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Warning: Mentions of childhood neglect.

AN: This story is for the lovely ihearttwojacks for donating to LLS for me. I really, really hope she likes it, since I think I might have failed on her prompt. *ashamed face* Thank you to forsweatervests for the quick beta, and for making me better, as always. All problems remaining are solely my fault. I am using this for the "lost childhood" square on my hc_bingo card.


The announcement comes earlier than Jane had planned on, that's clear. Pepper is in town and actually has three seconds to spend chilling with the team. She offers to order sushi, since most of the team loves it. Jane's affection for it far outstrips everyone else's, however: she can often out-eat everyone except Thor and Steve when indulging. When Pepper asks for Jane's order, she says, "Udon noodles, please."

Tony feels like it's one of those sitcom moments, where the music playing comes to a screeching halt and everyone just stares. Jane gives one of her little shrugs, her smile small but bright, and says, "I know the risk of getting sick isn't really any higher, or anything, but for the next nine months I'm making decisions for two, so, you know, extra caution never hurt anyone."

Coulson gets over the shock first: congratulating her with a hug and asking how long she's known. Thor is strutting around like a peacock on steroids, clearly having suffered the torments of hell keeping this to himself. Natasha looks like someone who has been tutored in how to react to this sort of thing, but isn't entirely sure that knowledge applies to family while Clint is already planning shenanigans with the kid. Bruce is happy for Jane, that's obvious, but there are worry lines around his eyes.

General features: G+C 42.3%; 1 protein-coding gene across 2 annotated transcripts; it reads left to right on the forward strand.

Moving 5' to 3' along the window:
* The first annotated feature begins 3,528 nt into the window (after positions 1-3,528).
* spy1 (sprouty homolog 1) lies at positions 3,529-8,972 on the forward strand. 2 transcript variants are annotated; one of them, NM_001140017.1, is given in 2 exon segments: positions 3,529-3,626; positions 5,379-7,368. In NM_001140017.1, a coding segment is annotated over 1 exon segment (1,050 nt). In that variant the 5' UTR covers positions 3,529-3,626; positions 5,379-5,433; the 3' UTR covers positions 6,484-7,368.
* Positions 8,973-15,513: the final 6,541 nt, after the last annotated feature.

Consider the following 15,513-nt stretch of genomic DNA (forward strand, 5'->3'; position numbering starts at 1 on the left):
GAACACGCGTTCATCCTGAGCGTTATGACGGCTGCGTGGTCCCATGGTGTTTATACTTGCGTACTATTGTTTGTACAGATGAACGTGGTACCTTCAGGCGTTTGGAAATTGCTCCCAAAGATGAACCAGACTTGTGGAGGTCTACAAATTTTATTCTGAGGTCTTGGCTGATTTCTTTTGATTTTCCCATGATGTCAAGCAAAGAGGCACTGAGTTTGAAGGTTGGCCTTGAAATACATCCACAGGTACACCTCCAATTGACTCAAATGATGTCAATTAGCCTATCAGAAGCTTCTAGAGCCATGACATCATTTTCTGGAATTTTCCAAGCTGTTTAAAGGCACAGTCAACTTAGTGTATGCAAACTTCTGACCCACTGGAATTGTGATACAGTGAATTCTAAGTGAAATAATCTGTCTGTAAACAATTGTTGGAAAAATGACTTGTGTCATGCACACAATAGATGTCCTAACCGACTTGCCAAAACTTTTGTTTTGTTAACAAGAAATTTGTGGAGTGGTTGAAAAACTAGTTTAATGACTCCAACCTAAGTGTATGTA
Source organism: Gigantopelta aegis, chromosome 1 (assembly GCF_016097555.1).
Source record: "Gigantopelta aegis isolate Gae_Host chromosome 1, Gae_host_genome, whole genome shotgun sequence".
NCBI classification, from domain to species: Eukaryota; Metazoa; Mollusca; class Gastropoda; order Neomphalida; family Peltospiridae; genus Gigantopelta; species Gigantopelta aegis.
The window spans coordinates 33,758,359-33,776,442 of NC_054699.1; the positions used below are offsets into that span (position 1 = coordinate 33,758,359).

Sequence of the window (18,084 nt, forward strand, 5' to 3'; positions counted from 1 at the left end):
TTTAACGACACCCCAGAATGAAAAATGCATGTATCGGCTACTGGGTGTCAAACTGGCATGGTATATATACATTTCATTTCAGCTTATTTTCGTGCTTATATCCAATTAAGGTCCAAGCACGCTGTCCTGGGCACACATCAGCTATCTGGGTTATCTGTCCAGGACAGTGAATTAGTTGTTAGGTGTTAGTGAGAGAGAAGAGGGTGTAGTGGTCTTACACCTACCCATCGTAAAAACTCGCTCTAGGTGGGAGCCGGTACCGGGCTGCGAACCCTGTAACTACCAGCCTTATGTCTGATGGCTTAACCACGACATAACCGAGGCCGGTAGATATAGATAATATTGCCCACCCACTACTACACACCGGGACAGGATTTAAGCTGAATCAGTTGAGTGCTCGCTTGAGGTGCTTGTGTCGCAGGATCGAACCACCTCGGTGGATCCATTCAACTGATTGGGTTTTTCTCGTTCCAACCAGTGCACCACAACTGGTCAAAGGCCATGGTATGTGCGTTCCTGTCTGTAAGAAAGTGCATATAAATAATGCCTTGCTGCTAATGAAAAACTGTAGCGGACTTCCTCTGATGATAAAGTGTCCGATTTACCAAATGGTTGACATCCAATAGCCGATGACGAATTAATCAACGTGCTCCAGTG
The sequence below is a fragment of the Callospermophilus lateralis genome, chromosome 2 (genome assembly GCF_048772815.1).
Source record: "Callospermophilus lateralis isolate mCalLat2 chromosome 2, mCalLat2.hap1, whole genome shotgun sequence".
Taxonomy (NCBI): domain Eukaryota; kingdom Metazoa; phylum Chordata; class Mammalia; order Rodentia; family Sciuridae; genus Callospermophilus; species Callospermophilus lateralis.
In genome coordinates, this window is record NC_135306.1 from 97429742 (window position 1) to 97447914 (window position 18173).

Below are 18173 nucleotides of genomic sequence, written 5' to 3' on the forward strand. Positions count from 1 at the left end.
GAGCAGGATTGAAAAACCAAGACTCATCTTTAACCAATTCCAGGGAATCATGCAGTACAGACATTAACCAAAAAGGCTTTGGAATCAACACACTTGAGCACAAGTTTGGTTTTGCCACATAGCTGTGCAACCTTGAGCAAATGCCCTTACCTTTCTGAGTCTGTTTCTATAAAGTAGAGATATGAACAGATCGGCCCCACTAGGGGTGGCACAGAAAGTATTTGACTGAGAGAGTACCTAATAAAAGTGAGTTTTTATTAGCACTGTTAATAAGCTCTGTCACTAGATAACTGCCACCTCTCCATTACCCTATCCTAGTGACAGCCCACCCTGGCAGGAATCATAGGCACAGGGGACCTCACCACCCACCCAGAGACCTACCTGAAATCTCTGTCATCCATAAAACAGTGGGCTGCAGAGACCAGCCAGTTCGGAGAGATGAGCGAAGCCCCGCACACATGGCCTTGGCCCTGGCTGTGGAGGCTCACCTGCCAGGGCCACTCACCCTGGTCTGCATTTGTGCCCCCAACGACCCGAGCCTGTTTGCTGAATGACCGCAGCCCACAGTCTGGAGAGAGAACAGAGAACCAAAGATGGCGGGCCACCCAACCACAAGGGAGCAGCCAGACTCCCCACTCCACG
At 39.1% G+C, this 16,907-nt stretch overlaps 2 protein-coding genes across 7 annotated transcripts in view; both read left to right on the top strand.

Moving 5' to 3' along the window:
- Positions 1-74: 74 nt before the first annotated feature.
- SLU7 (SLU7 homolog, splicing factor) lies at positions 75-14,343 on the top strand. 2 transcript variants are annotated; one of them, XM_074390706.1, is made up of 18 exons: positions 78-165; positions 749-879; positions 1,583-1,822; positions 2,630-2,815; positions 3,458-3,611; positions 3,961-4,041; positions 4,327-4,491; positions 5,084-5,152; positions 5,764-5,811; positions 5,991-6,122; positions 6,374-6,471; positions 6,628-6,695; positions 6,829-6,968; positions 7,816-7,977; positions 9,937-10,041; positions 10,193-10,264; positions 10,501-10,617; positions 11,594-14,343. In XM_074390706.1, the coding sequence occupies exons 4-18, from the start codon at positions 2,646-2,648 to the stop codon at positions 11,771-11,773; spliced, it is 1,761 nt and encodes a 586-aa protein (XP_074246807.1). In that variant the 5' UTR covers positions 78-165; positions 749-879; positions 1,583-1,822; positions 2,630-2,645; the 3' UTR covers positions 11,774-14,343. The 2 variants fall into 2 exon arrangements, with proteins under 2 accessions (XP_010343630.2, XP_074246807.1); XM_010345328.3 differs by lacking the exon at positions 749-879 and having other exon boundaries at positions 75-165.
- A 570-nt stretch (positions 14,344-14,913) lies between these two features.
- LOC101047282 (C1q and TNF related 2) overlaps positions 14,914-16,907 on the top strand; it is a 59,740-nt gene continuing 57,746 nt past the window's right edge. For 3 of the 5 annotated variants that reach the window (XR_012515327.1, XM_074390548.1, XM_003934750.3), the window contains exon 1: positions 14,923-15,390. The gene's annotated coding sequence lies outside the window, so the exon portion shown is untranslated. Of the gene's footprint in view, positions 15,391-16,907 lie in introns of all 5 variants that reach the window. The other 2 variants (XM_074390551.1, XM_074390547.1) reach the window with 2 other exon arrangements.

Tony puts on his game face and orders sparkling grape juice for a Jane-friendly toast and doesn't for a minute let himself think about the panic in his chest: what it means, if it means to stay, anything. Tony once (mostly) successfully ignored the fact that he was dying for months and months. This will be easy.


Pepper calls him on it when she's back in town three weeks later. "I realize you would not like to talk about whatever is freaking you out, but I would like you to, and I think we both know who wears the proverbial pants in this relationship."

Tony is in the workshop, where he has locked everyone but her out. The only reason he has not done so with her is because JARVIS refused. This, in a nutshell, is the problem with AI. But just because she has access to his inner sanctum does not mean Tony has to respond to her.

She comes to where he is fiddling around on his workbench and asks softly, "What are you working on?"